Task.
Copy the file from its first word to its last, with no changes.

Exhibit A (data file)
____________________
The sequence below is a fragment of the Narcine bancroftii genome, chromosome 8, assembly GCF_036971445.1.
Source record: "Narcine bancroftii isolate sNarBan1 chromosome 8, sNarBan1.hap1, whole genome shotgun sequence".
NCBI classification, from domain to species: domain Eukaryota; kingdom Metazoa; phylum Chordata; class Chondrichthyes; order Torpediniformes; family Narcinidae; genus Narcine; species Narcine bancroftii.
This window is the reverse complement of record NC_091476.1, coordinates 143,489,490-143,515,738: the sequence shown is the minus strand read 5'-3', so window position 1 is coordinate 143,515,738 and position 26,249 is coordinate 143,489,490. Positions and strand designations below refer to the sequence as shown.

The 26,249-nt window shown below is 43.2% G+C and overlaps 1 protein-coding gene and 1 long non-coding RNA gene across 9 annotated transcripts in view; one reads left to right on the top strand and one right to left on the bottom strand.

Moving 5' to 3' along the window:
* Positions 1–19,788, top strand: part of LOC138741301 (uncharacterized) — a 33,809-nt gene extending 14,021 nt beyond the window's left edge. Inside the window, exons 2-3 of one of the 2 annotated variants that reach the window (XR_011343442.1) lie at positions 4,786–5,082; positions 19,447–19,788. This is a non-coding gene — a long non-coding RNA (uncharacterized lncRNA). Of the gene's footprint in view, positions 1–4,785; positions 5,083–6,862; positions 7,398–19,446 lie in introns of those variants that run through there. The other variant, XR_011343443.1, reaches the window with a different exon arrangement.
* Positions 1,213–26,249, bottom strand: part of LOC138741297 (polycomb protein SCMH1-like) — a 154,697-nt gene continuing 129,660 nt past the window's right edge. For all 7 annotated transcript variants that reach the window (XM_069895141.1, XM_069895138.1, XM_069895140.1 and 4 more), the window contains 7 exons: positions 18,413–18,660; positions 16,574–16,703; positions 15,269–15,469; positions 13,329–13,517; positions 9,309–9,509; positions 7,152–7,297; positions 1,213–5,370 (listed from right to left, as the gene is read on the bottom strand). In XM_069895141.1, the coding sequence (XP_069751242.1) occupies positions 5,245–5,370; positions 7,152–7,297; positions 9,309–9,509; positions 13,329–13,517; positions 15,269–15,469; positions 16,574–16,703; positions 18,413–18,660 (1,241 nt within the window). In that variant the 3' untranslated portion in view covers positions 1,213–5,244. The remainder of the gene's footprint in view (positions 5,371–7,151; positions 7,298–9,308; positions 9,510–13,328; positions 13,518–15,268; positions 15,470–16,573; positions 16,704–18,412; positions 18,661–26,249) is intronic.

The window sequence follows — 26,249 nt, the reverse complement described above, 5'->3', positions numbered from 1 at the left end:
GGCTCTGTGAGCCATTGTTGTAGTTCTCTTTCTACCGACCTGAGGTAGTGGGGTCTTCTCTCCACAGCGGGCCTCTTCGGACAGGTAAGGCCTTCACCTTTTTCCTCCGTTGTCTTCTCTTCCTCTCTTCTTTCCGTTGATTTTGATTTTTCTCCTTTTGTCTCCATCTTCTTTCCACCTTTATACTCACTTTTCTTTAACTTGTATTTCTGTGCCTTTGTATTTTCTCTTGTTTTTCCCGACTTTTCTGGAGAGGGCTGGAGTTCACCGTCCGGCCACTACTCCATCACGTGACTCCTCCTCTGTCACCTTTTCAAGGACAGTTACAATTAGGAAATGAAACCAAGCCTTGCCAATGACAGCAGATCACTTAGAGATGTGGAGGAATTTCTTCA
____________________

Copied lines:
The sequence below is a fragment of the Narcine bancroftii genome, chromosome 8, assembly GCF_036971445.1.
Source record: "Narcine bancroftii isolate sNarBan1 chromosome 8, sNarBan1.hap1, whole genome shotgun sequence".
NCBI classification, from domain to species: domain Eukaryota; kingdom Metazoa; phylum Chordata; class Chondrichthyes; order Torpediniformes; family Narcinidae; genus Narcine; species Narcine bancroftii.
This window is the reverse complement of record NC_091476.1, coordinates 143,489,490-143,515,738: the sequence shown is the minus strand read 5'-3', so window position 1 is coordinate 143,515,738 and position 26,249 is coordinate 143,489,490. Positions and strand designations below refer to the sequence as shown.

The 26,249-nt window shown below is 43.2% G+C and overlaps 1 protein-coding gene and 1 long non-coding RNA gene across 9 annotated transcripts in view; one reads left to right on the top strand and one right to left on the bottom strand.

Moving 5' to 3' along the window:
* Positions 1–19,788, top strand: part of LOC138741301 (uncharacterized) — a 33,809-nt gene extending 14,021 nt beyond the window's left edge. Inside the window, exons 2-3 of one of the 2 annotated variants that reach the window (XR_011343442.1) lie at positions 4,786–5,082; positions 19,447–19,788. This is a non-coding gene — a long non-coding RNA (uncharacterized lncRNA). Of the gene's footprint in view, positions 1–4,785; positions 5,083–6,862; positions 7,398–19,446 lie in introns of those variants that run through there. The other variant, XR_011343443.1, reaches the window with a different exon arrangement.
* Positions 1,213–26,249, bottom strand: part of LOC138741297 (polycomb protein SCMH1-like) — a 154,697-nt gene continuing 129,660 nt past the window's right edge. For all 7 annotated transcript variants that reach the window (XM_069895141.1, XM_069895138.1, XM_069895140.1 and 4 more), the window contains 7 exons: positions 18,413–18,660; positions 16,574–16,703; positions 15,269–15,469; positions 13,329–13,517; positions 9,309–9,509; positions 7,152–7,297; positions 1,213–5,370 (listed from right to left, as the gene is read on the bottom strand). In XM_069895141.1, the coding sequence (XP_069751242.1) occupies positions 5,245–5,370; positions 7,152–7,297; positions 9,309–9,509; positions 13,329–13,517; positions 15,269–15,469; positions 16,574–16,703; positions 18,413–18,660 (1,241 nt within the window). In that variant the 3' untranslated portion in view covers positions 1,213–5,244. The remainder of the gene's footprint in view (positions 5,371–7,151; positions 7,298–9,308; positions 9,510–13,328; positions 13,518–15,268; positions 15,470–16,573; positions 16,704–18,412; positions 18,661–26,249) is intronic.

The window sequence follows — 26,249 nt, the reverse complement described above, 5'->3', positions numbered from 1 at the left end:
GGCTCTGTGAGCCATTGTTGTAGTTCTCTTTCTACCGACCTGAGGTAGTGGGGTCTTCTCTCCACAGCGGGCCTCTTCGGACAGGTAAGGCCTTCACCTTTTTCCTCCGTTGTCTTCTCTTCCTCTCTTCTTTCCGTTGATTTTGATTTTTCTCCTTTTGTCTCCATCTTCTTTCCACCTTTATACTCACTTTTCTTTAACTTGTATTTCTGTGCCTTTGTATTTTCTCTTGTTTTTCCCGACTTTTCTGGAGAGGGCTGGAGTTCACCGTCCGGCCACTACTCCATCACGTGACTCCTCCTCTGTCACCTTTTCAAGGACAGTTACAATTAGGAAATGAAACCAAGCCTTGCCAATGACAGCAGATCACTTAGAGATGTGGAGGAATTTCTTCA